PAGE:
Developing Climate Adaptation Services: what works when and why?
PhD research by Eva Boon
Adapting to climate change requires context-specific and actionable information. Governments and businesses are therefore increasingly investing in tailored climate information products and support. The performance of the ‘climate services for adaptation’, however, is poorly understood and hardly evaluated. How do we know if these climate services actually support societal actors to plan for climate change adaptation? What determines the success of climate services? And can success be ‘managed’? This research examines what constitutes the success of climate services, and which strategies lead to success under what conditions.
Climate Services for Adaptation are defined as:
"The transformation of climate-related data – together with other relevant information – into customized products that may be of use for the society at large to plan for climate change adaptation."
Examples are climate change projections, impact studies, risk and vulnerability assessments, effectiveness studies of adaptation options, and learning from best practices. They can vary from detailed and technical information products to simple visuals and interactive workshops.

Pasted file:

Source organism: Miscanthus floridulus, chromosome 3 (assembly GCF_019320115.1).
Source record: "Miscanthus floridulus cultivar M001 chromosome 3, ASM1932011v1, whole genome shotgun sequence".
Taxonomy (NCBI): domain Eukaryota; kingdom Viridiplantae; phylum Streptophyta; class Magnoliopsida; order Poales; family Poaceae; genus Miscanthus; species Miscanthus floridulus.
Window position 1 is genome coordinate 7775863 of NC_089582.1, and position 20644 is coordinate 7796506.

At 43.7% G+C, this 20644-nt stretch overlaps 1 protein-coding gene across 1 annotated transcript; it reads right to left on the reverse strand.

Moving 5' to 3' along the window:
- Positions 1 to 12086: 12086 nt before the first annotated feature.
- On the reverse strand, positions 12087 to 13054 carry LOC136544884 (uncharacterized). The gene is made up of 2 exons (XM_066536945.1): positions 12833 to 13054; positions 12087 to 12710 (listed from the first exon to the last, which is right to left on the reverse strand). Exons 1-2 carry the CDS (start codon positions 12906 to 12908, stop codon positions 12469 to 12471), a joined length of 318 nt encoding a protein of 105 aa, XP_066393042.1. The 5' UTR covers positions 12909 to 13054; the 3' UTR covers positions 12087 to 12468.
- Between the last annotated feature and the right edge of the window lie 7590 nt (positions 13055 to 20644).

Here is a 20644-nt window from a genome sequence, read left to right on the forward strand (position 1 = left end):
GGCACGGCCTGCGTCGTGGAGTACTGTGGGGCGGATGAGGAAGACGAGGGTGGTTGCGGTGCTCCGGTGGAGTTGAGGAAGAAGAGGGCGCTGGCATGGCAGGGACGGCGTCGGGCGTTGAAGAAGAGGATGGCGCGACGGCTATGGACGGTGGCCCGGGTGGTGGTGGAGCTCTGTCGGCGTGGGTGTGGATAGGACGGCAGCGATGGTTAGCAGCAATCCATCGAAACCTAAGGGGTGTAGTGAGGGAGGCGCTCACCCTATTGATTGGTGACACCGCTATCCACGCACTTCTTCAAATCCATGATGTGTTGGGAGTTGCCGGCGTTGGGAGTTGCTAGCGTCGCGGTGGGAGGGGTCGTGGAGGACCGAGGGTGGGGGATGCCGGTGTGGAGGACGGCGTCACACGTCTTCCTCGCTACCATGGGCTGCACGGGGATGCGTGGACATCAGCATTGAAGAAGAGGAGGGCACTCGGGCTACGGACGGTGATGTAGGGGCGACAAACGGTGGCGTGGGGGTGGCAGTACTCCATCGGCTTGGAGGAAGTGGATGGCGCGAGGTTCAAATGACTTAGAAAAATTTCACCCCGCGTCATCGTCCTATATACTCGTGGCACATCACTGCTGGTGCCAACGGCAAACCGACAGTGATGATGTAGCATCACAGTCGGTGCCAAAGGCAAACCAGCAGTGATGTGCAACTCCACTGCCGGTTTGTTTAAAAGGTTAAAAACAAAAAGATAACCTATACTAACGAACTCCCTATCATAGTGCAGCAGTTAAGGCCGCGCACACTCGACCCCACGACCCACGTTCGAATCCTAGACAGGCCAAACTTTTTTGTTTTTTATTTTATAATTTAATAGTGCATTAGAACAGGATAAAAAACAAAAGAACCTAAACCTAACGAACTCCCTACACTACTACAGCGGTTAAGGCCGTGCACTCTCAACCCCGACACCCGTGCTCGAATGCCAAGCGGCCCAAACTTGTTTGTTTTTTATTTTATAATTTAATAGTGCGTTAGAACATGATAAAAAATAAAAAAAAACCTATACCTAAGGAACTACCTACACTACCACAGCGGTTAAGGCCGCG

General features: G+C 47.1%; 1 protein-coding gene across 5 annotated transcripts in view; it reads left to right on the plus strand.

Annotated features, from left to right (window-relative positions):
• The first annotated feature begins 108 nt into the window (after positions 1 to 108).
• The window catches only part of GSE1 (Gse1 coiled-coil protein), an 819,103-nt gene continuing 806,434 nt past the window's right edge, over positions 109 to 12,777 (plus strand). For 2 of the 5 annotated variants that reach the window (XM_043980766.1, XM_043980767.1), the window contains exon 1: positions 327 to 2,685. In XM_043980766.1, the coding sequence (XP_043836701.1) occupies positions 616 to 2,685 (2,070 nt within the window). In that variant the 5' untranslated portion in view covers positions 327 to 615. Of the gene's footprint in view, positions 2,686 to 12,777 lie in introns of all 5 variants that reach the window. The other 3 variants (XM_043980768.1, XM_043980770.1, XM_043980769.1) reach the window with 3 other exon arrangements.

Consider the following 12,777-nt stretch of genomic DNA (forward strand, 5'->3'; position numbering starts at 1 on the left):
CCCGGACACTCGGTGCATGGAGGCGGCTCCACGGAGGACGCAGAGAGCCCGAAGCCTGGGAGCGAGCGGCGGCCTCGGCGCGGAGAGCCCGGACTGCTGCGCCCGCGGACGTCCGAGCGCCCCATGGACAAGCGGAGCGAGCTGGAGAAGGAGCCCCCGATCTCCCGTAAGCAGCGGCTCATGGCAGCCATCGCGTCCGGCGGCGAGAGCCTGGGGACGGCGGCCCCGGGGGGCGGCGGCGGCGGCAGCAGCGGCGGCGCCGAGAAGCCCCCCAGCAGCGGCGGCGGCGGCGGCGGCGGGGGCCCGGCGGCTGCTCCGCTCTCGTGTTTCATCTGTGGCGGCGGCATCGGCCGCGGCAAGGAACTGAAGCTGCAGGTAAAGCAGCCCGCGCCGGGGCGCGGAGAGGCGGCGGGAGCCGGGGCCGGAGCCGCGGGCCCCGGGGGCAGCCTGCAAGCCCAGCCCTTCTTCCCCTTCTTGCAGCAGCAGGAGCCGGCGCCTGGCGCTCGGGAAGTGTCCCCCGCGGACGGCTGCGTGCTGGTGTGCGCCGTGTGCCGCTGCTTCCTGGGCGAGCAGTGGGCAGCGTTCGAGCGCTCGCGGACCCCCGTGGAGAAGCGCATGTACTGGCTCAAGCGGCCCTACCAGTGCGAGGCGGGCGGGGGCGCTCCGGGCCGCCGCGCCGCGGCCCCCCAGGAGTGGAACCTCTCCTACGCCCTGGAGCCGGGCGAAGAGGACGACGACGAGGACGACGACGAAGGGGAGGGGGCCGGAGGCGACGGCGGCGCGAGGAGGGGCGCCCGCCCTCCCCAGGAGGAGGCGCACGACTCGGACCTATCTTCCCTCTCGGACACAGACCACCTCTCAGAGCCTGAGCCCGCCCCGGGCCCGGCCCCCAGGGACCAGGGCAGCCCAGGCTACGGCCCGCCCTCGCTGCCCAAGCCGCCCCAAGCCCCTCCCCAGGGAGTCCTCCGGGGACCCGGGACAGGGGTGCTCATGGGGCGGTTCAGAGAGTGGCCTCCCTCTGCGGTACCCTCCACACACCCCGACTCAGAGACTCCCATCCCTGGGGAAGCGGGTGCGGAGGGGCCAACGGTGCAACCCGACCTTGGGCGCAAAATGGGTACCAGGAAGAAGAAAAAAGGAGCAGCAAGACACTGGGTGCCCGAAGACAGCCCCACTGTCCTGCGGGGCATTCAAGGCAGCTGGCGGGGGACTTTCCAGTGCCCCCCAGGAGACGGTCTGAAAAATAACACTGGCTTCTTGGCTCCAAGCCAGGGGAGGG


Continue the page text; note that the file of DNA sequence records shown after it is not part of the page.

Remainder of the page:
This research aims to understand and explain how successful climate services can be produced and evaluated. To this purpose a systematic literature review and expert elicitation study are performed to define success and identify critical factors that contribute to it. These studies result in a framework that will be tested by using a fuzzy-set-QCA to explore the configurational nature of factors leading to success in ~30 cases (e.g. what practices work in what context?). Finally, through action research, the identified success conditions are implemented in three climate service projects to explore the practical usability of the factors as design principles to steer climate service success.
The research will provide a framework for evaluating the performance of climate services and will suggest strategies to improve their performance.